When a key was pressed on the Enigma machine the letter was passed through the plugboard, then through each of the three permutation discs, hit the reflector, back through the permutation discs, then to a light board showing the encrypted letter. Then when the next key was pressed, the first wheel was rotated so that it aligned with the other two differently. Hence the entire system changed a bit.
The Germans thought that this code was unbreakable. But three Polish mathematicians, after a few weeks of listening to German radio communication, were able to not only break the codes but build a machine similar to what the Germans had without ever seeing it. They then went on to build a machine to break the codes called the bomba kryptologiczna or cryptologic bomb.
Shortly before Poland was invaded, these three mathematicians presented their work at a conference to French and British cryptographers. Thus, they passed on their knowledge of not only how the codes worked but how to break them. Alan Turing used the information from the Polish cryptographers to develop the British Bombe, the electromechanical device used to break the enigma codes throughout the war. Many historians believe that knowing how to break the codes shortened the war by at least two years.
The Cold War
A new era of cryptography began after World War II at the start of the Cold War. Information security was considered an absolute necessity by the U.S. and USSR. Both countries set up agencies dedicated to information security and warfare. Cryptography entered the academic research mainstream.
The U.S. developed the Data Encryption Standard (DES) for secret communications, which was deployed from 1979 to 2005. DES uses a 56-bit key (a string of 56 zeroes and ones) and works on block lengths of 64 bits. DES is considered insecure by modern standards because the encryption is easily broken.
Advanced Encryption Standard
In 2000, the Advanced Encryption Standard (AES) replaced DES. AES also works on blocks of data and can accept keys up to 256 bits in length. Currently, AES serves as the standard for encryption in the U.S. and many parts of the world. It is used heavily in internet communication because it is fast and secure.
All the codes mentioned so far are termed symmetric cyphers, meaning that both the sender and receiver need to have the same key to encrypt and decrypt messages. This poses a challenge in that some other communication method must be used to share the secret keys since the internet might not be insecure. Embassies, for example, relied on DES for decades. Diplomats used diplomatic pouches—which by international agreement, cannot be opened at border crossings—to deliver secret keys to and from their governments to their embassies and consulates.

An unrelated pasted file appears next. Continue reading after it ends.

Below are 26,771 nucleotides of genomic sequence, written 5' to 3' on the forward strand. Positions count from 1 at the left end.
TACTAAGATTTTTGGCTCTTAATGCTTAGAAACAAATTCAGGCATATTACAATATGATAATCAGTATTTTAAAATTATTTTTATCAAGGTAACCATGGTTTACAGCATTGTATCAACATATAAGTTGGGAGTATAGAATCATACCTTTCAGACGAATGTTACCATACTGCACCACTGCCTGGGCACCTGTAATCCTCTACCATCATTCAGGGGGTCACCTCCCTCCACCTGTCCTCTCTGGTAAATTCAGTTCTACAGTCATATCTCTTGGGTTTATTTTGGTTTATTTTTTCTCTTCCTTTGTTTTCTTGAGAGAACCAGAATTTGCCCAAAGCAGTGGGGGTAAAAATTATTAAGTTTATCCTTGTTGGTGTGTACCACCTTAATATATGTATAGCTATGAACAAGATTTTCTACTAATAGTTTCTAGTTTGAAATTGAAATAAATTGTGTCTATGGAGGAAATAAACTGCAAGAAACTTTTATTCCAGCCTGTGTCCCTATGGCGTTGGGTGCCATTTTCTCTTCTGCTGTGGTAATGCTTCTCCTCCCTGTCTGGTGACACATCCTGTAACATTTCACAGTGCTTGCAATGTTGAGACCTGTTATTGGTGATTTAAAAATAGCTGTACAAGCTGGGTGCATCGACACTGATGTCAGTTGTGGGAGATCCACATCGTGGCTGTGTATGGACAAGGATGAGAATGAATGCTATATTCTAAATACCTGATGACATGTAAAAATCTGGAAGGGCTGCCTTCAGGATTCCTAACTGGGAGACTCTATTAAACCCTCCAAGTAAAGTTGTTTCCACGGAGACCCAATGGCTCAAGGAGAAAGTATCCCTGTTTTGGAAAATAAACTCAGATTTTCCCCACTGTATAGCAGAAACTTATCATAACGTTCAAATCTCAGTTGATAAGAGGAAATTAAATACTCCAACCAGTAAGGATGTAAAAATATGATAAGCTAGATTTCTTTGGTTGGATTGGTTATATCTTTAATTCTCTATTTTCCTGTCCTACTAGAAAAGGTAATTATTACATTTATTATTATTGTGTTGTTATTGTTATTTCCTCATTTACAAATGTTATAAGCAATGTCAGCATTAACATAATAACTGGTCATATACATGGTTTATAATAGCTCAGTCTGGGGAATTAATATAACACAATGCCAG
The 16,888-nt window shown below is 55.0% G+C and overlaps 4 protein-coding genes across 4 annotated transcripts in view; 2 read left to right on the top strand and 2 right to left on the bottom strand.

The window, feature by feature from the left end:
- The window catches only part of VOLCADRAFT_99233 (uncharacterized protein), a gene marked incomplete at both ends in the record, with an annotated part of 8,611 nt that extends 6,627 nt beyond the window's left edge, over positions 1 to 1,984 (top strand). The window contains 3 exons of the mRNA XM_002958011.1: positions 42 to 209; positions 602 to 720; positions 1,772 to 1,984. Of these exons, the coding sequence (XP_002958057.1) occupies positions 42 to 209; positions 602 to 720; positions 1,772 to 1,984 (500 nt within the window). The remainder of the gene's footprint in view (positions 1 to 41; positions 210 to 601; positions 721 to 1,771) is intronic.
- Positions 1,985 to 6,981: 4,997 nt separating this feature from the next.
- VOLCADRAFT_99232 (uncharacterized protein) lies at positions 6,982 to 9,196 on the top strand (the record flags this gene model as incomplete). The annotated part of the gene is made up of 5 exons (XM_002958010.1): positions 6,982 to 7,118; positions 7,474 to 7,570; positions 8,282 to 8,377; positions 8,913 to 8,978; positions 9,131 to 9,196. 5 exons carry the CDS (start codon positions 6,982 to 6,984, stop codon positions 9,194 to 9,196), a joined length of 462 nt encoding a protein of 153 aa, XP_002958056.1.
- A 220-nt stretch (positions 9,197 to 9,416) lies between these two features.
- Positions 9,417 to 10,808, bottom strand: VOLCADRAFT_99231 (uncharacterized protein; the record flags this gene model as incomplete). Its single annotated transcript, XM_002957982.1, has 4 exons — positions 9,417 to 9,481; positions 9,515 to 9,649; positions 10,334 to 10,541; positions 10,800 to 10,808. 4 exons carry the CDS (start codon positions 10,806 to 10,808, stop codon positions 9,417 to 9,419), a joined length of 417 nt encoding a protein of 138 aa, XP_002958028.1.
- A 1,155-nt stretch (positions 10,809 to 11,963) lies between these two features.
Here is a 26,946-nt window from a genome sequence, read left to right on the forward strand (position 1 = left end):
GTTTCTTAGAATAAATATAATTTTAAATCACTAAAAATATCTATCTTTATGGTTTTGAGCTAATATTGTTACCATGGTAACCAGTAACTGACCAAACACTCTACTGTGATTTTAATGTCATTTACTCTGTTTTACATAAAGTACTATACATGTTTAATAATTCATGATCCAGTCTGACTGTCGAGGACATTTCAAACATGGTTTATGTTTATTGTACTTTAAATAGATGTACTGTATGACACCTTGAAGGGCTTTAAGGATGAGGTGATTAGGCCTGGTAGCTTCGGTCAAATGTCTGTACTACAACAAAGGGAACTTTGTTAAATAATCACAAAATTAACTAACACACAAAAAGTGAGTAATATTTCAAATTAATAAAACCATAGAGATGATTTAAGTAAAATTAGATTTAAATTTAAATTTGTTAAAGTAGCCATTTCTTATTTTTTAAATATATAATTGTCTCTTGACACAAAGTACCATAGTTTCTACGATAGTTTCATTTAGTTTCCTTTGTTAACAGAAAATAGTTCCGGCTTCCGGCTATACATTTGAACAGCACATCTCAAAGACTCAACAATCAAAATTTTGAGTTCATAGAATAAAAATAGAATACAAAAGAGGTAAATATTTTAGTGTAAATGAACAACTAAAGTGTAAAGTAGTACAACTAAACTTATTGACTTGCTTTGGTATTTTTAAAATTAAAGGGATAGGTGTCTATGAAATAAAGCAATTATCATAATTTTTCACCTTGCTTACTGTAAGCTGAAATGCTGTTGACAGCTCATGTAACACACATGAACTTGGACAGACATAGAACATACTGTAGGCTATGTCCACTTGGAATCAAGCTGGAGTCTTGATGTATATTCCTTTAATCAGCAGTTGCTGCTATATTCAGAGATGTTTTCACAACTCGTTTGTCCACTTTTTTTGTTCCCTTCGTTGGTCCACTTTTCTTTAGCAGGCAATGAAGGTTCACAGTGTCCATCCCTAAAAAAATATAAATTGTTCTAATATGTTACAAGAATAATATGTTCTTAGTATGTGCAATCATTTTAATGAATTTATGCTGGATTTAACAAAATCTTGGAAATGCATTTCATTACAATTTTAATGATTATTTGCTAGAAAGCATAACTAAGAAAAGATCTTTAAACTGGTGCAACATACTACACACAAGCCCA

The underlying reason for this is a fundamental of cryptography, Kerckhoffs’s principle (after a 19th-century Dutch linguist and cryptographer) states: A cryptosystem should only depend on the key, not on the algorithm used. What this means is that a secure cryptosystem should be able to share how it works with any user, including the attacker, but should still be secure as long as the key is kept secure. Another way to say this is: “Security through obscurity is not security.” That is, all security systems should be secure even if publicly known. As a corollary to Kerckhoffs’s principle and this statement is that the more secrets a security system has, the more vulnerabilities it also possesses.
Both DES and AES are public algorithms in that how they work is completely known. This allows for any cryptographer to study the algorithm and see if flaws can be found. A fundamental rule of cryptography is that anyone can make a system that he or she can’t break, but, no matter how complex, someone else might be able to break the system.
So, DES and AES satisfy Kerckhoff’s principle in that the only piece of information that is needed for the system to be secure is the key.